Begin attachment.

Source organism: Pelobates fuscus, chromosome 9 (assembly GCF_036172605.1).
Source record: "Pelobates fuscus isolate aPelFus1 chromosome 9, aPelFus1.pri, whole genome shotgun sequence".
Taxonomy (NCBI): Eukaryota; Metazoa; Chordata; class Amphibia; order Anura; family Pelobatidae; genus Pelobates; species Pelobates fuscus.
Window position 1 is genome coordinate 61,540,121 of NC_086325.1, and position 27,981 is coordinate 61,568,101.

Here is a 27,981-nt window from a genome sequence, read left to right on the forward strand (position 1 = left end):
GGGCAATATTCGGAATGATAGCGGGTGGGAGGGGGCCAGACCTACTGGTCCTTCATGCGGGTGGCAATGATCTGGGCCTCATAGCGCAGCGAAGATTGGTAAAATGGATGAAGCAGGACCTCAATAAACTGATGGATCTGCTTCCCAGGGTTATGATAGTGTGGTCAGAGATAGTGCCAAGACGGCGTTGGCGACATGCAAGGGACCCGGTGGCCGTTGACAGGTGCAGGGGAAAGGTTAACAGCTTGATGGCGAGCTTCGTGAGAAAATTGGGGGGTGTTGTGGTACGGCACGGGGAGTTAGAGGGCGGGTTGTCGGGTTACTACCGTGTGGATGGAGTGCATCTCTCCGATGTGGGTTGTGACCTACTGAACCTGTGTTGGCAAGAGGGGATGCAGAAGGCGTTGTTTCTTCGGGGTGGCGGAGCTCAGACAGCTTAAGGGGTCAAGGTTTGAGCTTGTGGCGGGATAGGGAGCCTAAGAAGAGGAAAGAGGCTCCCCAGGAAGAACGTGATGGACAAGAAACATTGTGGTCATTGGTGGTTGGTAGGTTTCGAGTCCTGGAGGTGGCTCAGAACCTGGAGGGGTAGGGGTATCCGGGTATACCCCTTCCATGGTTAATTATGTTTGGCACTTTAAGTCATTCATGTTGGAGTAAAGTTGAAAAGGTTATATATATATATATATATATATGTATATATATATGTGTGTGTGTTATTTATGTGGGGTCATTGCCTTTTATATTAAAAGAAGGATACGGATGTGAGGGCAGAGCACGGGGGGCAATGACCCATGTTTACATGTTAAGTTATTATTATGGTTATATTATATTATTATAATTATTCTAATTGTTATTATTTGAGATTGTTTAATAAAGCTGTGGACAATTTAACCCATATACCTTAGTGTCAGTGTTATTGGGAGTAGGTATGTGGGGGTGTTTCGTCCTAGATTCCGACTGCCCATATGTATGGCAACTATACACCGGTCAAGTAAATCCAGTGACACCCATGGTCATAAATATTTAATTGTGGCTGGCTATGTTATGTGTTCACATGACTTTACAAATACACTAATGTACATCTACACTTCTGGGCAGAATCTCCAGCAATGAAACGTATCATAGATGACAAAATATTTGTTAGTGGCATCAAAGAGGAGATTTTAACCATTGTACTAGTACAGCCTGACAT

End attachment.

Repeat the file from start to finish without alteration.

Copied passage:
Source organism: Pelobates fuscus, chromosome 9 (assembly GCF_036172605.1).
Source record: "Pelobates fuscus isolate aPelFus1 chromosome 9, aPelFus1.pri, whole genome shotgun sequence".
Taxonomy (NCBI): Eukaryota; Metazoa; Chordata; class Amphibia; order Anura; family Pelobatidae; genus Pelobates; species Pelobates fuscus.
Window position 1 is genome coordinate 61,540,121 of NC_086325.1, and position 27,981 is coordinate 61,568,101.

Here is a 27,981-nt window from a genome sequence, read left to right on the forward strand (position 1 = left end):
GGGCAATATTCGGAATGATAGCGGGTGGGAGGGGGCCAGACCTACTGGTCCTTCATGCGGGTGGCAATGATCTGGGCCTCATAGCGCAGCGAAGATTGGTAAAATGGATGAAGCAGGACCTCAATAAACTGATGGATCTGCTTCCCAGGGTTATGATAGTGTGGTCAGAGATAGTGCCAAGACGGCGTTGGCGACATGCAAGGGACCCGGTGGCCGTTGACAGGTGCAGGGGAAAGGTTAACAGCTTGATGGCGAGCTTCGTGAGAAAATTGGGGGGTGTTGTGGTACGGCACGGGGAGTTAGAGGGCGGGTTGTCGGGTTACTACCGTGTGGATGGAGTGCATCTCTCCGATGTGGGTTGTGACCTACTGAACCTGTGTTGGCAAGAGGGGATGCAGAAGGCGTTGTTTCTTCGGGGTGGCGGAGCTCAGACAGCTTAAGGGGTCAAGGTTTGAGCTTGTGGCGGGATAGGGAGCCTAAGAAGAGGAAAGAGGCTCCCCAGGAAGAACGTGATGGACAAGAAACATTGTGGTCATTGGTGGTTGGTAGGTTTCGAGTCCTGGAGGTGGCTCAGAACCTGGAGGGGTAGGGGTATCCGGGTATACCCCTTCCATGGTTAATTATGTTTGGCACTTTAAGTCATTCATGTTGGAGTAAAGTTGAAAAGGTTATATATATATATATATATATATGTATATATATATGTGTGTGTGTTATTTATGTGGGGTCATTGCCTTTTATATTAAAAGAAGGATACGGATGTGAGGGCAGAGCACGGGGGGCAATGACCCATGTTTACATGTTAAGTTATTATTATGGTTATATTATATTATTATAATTATTCTAATTGTTATTATTTGAGATTGTTTAATAAAGCTGTGGACAATTTAACCCATATACCTTAGTGTCAGTGTTATTGGGAGTAGGTATGTGGGGGTGTTTCGTCCTAGATTCCGACTGCCCATATGTATGGCAACTATACACCGGTCAAGTAAATCCAGTGACACCCATGGTCATAAATATTTAATTGTGGCTGGCTATGTTATGTGTTCACATGACTTTACAAATACACTAATGTACATCTACACTTCTGGGCAGAATCTCCAGCAATGAAACGTATCATAGATGACAAAATATTTGTTAGTGGCATCAAAGAGGAGATTTTAACCATTGTACTAGTACAGCCTGACAT